The Michigan L 190 Shovel Loader 'Inspirations' by Tony Thunder | AutoModeler

Adie Roberts continues his inspirations to help inspire modellers of all abilities to work out of their comfort zone building dioramas or just trying new builds.

This is partial text from the full article (usually with photos) at

Awesome job! That looks so ultra-realistic! The weathering is phenomenal!

There is one area that I question and that is the taillights. I am surprised that they are painted white and amber…I thought that they would be at least a shade of red for braking lights.

Nicely done model. I use to work around such loader and unfortunately I never saw one that beat up. Dirty/dusty, sure thing but not a rust bucket by all means.These equipments are very expensive so they were taker care of very well. At least in my experience. Not taking away from the modelers skills. Great build and I wish I can achieve such results.

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While not as rusty maybe the reference or the following years from the photos.

The same trend we see in beaten up and rusty pieces of in service armor, esp. modern armor. Those are also expensive pieces of equipment that are usually well taken care of or people die when they don’t work. The artsy trend of overweathering with chipping and rusting is totally unrealistic…but some think it looks good.

The expensive machines usually start getting mechanical defects or get out-competed by more efficient machines before they start rusting out.
The initial operator could even have leased them for three years, the owner sells them as used machines and the initial operator leases a new machine.
The second or third owner might not use them as often, that’s why they buy cheap second hand.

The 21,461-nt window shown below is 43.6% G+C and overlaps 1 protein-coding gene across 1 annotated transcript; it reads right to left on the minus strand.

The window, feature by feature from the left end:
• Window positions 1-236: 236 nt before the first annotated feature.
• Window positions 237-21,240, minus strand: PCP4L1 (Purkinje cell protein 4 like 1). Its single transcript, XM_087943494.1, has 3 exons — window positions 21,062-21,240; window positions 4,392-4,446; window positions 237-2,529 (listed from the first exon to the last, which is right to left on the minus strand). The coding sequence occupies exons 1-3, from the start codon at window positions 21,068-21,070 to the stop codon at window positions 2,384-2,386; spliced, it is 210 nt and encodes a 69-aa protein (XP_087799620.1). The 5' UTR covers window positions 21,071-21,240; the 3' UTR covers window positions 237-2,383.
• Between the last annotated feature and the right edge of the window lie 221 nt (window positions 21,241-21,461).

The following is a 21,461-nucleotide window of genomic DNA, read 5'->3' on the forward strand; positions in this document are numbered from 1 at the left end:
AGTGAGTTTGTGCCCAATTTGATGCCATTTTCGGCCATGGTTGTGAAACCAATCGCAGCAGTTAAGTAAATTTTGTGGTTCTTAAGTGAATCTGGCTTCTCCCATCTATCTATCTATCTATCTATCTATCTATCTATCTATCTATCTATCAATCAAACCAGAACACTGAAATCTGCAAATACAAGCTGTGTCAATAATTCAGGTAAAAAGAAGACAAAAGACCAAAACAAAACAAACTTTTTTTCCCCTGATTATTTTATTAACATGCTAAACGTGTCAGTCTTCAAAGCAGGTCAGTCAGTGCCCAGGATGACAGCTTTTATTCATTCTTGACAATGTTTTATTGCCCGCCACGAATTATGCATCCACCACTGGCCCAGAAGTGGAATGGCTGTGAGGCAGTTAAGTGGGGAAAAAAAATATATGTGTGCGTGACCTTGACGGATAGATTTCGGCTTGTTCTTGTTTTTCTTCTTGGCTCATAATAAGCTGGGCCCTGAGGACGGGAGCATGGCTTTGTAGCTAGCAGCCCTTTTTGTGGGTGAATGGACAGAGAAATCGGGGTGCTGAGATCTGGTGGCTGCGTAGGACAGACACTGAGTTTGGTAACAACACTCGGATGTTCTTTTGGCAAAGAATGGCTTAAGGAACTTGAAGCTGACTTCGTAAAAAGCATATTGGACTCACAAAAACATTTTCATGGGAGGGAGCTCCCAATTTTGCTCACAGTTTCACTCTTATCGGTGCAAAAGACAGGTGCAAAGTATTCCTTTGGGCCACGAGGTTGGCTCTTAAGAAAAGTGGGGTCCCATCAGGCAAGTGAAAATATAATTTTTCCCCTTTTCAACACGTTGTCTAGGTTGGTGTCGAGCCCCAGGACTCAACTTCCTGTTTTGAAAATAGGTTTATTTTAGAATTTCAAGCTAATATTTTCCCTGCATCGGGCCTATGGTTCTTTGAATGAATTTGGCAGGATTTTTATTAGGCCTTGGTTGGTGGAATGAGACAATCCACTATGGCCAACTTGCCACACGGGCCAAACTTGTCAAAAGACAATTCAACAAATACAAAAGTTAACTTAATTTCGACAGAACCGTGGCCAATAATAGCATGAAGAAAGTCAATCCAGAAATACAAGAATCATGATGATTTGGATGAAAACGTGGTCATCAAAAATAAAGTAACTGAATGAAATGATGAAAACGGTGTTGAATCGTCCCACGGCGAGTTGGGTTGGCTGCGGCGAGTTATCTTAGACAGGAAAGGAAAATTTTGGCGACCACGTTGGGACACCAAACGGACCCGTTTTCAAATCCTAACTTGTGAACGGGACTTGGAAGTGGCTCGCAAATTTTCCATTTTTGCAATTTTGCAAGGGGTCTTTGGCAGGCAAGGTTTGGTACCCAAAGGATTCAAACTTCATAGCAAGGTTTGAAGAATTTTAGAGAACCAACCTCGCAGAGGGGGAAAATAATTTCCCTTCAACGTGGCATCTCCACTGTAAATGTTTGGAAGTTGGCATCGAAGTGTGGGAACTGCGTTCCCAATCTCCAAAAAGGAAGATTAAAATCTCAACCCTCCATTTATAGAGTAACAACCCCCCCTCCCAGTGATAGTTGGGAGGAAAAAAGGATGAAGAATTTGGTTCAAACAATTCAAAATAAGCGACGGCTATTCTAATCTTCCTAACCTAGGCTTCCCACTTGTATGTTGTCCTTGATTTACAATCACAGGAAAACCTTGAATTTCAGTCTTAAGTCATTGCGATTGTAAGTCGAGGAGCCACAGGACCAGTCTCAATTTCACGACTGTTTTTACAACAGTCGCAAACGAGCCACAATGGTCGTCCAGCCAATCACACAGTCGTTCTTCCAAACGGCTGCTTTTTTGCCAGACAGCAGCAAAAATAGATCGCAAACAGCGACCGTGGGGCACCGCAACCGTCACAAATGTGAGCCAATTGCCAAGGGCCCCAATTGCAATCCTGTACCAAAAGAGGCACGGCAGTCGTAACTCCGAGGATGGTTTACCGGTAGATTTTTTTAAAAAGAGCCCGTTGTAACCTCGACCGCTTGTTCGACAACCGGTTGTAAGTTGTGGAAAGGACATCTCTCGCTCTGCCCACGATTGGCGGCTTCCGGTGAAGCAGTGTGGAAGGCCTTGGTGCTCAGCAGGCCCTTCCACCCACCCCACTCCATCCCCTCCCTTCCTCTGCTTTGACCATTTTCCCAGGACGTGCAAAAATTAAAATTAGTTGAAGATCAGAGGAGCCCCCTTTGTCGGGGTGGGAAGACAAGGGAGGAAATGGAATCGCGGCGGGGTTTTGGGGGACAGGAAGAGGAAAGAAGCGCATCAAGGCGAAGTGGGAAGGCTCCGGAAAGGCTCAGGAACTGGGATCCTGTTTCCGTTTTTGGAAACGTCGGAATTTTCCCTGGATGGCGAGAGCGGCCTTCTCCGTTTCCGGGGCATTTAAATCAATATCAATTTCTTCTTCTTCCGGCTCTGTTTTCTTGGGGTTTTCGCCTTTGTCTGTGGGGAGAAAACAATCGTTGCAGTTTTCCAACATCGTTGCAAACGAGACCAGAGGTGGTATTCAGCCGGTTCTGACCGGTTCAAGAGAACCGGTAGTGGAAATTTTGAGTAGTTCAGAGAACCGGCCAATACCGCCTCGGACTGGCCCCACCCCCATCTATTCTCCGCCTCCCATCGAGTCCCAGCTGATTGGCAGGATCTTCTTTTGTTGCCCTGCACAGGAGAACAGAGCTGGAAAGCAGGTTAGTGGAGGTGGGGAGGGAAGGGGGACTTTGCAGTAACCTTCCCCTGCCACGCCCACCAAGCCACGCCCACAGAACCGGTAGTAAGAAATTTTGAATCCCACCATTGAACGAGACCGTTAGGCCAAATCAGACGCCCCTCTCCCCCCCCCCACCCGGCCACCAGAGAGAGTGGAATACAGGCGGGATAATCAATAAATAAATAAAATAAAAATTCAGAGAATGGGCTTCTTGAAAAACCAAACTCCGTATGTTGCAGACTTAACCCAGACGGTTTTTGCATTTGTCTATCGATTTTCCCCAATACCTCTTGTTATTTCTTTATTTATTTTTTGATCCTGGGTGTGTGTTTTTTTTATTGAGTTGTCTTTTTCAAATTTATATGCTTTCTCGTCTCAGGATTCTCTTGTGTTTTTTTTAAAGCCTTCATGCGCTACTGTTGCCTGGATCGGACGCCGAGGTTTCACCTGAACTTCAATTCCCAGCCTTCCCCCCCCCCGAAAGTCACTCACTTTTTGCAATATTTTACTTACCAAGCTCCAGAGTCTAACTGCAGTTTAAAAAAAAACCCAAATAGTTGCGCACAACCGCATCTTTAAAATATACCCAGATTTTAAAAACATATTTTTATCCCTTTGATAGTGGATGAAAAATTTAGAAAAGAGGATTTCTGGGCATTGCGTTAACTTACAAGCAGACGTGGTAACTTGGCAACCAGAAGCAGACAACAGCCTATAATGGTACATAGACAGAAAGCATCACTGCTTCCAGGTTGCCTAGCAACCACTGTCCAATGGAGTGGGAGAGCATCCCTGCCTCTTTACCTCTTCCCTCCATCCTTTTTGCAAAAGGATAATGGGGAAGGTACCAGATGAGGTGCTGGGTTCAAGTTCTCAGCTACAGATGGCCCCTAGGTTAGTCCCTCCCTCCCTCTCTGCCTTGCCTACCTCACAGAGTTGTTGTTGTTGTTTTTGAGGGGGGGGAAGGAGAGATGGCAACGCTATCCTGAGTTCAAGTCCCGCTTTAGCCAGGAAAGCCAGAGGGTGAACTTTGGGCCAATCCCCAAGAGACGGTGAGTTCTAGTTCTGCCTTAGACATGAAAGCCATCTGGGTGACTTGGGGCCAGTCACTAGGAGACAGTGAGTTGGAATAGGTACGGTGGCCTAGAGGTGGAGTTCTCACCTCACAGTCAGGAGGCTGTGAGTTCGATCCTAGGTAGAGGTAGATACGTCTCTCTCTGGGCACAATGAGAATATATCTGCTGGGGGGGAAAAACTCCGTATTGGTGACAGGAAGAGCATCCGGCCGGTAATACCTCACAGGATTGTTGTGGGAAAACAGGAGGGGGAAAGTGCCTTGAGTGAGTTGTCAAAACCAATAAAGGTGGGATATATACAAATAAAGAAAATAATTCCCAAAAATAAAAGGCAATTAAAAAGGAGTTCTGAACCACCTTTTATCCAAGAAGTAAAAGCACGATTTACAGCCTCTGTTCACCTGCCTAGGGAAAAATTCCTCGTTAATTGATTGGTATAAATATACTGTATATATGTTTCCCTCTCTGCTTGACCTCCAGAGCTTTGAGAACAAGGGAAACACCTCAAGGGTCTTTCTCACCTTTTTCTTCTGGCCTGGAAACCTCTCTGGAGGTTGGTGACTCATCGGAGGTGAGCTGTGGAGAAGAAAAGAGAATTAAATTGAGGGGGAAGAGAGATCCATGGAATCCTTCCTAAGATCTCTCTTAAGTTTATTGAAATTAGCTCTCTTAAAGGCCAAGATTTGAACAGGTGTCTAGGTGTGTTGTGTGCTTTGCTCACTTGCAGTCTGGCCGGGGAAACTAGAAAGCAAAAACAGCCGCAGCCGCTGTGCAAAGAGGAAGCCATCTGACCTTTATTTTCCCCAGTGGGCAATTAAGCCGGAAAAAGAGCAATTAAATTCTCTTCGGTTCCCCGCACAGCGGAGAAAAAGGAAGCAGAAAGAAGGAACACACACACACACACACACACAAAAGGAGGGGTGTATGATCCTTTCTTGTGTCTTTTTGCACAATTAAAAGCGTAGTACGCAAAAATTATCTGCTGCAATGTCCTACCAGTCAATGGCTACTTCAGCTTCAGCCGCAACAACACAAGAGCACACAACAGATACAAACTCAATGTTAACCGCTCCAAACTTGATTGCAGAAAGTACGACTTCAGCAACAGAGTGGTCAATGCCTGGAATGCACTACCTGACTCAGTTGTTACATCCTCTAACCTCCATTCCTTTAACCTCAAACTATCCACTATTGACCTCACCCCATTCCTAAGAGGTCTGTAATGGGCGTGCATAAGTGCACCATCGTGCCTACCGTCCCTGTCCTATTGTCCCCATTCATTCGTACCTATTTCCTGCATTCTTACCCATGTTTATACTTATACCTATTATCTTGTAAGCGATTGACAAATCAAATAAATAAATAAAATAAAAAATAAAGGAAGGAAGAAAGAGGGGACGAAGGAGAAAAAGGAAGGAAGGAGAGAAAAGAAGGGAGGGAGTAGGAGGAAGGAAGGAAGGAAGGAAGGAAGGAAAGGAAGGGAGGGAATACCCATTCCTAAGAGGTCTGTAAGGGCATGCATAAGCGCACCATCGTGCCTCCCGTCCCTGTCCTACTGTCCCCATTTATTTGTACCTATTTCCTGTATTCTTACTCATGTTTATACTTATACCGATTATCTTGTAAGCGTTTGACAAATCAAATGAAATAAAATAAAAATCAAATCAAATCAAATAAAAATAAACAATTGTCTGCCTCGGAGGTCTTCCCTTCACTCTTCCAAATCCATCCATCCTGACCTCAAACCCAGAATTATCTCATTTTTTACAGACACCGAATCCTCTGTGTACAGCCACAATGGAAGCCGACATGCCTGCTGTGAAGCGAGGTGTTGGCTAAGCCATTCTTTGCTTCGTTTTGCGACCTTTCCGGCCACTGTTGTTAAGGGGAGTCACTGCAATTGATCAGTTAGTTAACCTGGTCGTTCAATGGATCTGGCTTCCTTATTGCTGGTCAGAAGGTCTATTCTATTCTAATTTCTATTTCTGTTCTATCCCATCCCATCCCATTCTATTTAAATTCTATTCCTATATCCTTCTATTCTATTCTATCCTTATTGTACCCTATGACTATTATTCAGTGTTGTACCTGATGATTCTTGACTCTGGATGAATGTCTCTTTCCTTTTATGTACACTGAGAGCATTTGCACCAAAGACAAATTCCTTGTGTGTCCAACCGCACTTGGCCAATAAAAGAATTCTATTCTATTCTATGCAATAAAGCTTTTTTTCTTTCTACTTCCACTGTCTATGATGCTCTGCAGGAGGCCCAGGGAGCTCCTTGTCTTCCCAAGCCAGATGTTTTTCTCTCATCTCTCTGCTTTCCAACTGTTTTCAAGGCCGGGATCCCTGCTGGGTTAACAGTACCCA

In this second or third life the machine will start showing rust and other issues (it is not one of the main earners for the owner) and only get the bare minimum of maintenance to keep it operating for those 50 to 100 hours per year.
Sometimes armour will also be sold on the second hand market and get operated by a force where maintenance might be almost unknown …

Well-worn L160

More pics here


Well, all valid posts. I commented based on my own experience with such equipment. In the end, I am sure we can all make model that at one time or another and somewhere in galaxy far away or near us…exists. :grin:

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Oh yes!
The chance of finding a worn work machine is far greater than finding a rusty tank.

A machine starts off all nice and shiny and eventually it will end up rusty until a
machine lover/preserver finds it and restores it to mint condition.

I don’t spend time/effort on making a worn looking model, life is too short for that.
Worn out rusty hulks look awful in large collections in a display cabinet …

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